“Despite the fact that he says Canada is in the best shape, we are going to go through some very tough times and he has to realize that despite some of the good news he talked about that they've done, they are going to have to do more,” Derek Oland, chairman of Moosehead Breweries Ltd., told radio station CHSJ after the speech.
While there are plenty of executives who commend Mr. Flaherty for his calm, others think a substantial and quick jolt is warranted.Flaherty's consultation efforts and his repeated warnings about not "panicking" come on the heels of his discredited economic update. In that update, they were also buying time, but under the false cover of projected surpluses out to 2012-2013. The headlines that resulted told the story the government wanted, we're presumptively in surplus. But by the way, it may not last. Now two weeks later, the surplus cover's been predictably dropped:
Larry Pollock, chief executive officer of Canadian Western Bank, wondered why Mr. Flaherty appears to be playing for time. “Let's see what the plan is,” Mr. Pollock said. “[It is like] somebody has dropped a nuclear bomb on us and we took a pause to try to decide where the Christmas party is going to be.”
The government has to get going because “any stimulus will take some time to work its way through the economy,” Mr. Pollock said. “I'm not sure what he's waiting for and what his strategy is.”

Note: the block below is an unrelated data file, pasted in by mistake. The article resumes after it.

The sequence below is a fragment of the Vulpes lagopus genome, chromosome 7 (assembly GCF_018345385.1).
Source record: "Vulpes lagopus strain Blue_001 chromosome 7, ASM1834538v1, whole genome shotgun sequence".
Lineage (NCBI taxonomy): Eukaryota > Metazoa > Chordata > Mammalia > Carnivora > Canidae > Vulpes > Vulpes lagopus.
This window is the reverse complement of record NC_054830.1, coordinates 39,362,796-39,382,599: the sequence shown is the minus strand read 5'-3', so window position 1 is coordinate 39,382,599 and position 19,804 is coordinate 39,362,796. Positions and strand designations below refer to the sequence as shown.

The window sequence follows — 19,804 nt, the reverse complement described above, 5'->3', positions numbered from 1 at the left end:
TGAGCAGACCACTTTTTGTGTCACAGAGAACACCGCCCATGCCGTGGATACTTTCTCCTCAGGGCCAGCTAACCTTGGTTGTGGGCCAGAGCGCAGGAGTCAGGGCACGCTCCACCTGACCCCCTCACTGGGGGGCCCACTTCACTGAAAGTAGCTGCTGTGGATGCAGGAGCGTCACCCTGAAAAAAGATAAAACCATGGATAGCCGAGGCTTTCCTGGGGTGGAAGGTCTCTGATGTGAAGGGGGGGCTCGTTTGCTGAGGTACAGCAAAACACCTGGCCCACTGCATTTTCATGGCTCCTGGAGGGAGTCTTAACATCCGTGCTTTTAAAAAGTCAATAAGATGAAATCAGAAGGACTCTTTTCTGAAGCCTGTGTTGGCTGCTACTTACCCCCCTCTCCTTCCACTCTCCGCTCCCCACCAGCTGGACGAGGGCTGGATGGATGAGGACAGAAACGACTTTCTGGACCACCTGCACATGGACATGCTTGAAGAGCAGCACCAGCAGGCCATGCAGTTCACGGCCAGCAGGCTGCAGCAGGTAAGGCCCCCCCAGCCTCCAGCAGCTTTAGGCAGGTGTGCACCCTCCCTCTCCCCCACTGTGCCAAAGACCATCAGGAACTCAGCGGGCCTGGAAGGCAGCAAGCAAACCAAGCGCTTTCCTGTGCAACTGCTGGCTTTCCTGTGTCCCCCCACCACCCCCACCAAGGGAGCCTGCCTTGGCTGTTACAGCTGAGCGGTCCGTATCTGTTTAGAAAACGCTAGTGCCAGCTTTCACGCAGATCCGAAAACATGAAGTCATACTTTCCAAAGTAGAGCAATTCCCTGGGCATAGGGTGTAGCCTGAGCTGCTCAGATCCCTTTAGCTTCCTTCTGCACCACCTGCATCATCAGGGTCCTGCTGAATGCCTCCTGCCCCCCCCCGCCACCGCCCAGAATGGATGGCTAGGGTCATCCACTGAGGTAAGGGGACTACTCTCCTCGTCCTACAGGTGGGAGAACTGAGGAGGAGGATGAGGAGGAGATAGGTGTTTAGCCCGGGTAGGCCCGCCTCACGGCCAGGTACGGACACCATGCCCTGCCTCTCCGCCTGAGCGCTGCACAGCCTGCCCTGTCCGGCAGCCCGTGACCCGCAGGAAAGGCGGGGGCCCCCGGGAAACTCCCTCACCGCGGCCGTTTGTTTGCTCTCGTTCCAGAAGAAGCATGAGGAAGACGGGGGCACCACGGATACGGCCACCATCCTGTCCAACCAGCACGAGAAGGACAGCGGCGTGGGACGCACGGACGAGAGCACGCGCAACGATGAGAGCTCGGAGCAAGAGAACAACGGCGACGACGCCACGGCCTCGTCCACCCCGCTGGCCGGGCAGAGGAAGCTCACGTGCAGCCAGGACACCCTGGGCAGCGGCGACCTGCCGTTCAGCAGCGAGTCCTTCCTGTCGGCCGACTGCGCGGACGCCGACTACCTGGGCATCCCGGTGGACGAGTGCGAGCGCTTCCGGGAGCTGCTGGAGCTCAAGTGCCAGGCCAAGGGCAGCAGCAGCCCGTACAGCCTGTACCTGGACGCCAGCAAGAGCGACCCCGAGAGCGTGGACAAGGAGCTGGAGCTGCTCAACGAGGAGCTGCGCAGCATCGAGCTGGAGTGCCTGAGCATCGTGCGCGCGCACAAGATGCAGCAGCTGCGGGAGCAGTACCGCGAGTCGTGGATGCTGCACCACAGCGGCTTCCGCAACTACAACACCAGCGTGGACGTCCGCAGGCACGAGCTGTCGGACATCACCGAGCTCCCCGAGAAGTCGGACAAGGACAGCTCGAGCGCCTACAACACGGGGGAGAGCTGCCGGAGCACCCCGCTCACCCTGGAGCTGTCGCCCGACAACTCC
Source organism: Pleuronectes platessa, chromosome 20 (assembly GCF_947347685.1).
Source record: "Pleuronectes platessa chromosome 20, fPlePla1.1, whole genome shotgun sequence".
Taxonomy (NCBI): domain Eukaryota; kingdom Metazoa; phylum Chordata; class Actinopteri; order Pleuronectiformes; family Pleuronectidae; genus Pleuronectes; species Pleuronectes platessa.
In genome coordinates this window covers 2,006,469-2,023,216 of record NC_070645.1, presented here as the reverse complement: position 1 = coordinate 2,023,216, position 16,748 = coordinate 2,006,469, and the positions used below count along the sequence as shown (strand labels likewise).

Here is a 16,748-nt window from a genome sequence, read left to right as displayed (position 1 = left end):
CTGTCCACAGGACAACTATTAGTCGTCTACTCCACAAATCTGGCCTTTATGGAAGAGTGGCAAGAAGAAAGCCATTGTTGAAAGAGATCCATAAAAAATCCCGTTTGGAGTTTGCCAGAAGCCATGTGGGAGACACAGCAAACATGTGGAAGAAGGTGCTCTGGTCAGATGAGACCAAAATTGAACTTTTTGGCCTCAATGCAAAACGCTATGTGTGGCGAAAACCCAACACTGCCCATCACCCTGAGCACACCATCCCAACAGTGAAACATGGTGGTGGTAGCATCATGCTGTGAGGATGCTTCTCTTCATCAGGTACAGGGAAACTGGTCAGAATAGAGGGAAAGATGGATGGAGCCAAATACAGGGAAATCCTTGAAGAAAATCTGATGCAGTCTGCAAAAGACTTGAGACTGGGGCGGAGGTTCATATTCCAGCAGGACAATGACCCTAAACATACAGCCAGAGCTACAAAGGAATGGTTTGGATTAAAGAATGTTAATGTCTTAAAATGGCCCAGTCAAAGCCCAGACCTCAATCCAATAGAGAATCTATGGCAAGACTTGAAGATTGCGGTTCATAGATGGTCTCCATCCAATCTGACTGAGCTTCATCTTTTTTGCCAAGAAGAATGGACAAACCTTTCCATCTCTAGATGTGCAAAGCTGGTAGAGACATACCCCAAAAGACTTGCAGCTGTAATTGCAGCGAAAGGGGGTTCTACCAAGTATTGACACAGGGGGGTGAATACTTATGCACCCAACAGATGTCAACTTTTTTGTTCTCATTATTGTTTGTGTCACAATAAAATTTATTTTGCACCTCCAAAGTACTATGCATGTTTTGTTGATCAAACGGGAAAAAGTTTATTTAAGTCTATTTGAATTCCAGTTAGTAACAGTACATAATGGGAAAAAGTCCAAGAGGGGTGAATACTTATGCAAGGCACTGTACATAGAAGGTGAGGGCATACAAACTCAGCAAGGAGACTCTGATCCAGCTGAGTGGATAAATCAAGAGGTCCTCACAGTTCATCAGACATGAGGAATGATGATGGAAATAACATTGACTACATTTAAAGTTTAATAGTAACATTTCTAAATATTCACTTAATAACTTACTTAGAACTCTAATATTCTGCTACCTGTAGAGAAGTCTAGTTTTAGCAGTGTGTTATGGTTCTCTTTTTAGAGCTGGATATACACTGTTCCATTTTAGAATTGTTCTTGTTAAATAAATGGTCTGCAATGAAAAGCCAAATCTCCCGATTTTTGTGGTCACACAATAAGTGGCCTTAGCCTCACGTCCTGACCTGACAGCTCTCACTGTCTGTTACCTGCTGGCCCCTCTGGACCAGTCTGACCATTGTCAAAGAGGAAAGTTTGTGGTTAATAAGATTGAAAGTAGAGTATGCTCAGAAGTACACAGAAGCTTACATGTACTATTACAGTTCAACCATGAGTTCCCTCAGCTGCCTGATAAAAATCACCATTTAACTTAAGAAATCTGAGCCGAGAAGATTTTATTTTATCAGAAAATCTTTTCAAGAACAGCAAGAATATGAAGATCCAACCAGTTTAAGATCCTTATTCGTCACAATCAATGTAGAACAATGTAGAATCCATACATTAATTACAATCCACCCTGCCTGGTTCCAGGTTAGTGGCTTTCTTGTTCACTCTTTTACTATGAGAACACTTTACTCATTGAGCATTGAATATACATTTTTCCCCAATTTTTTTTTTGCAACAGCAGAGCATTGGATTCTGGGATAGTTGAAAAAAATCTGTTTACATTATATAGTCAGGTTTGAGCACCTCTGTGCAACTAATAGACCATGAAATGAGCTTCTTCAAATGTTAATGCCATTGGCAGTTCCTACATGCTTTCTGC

Speaking to reporters after addressing the Saint John Board of Trade in New Brunswick, Finance Minister Jim Flaherty said it is "likely" that the government "will now be obliged to present a budget with a deficit."
Flaherty had already said the government was prepared to go into deficit next year if a stimulus package proved necessary to support the Canadian economy.What a waste of time that little p.r. game was.
In his economic statement released last month, Flaherty said the federal government was projecting balanced budgets and small surpluses through 2012-13, but with an allowance that world economic uncertainty might make it impossible to rule out deficits.(emphasis added)
The actions of the Finance Minister really aren't doing much to instill confidence. Hard to see how this will be changing over the next month.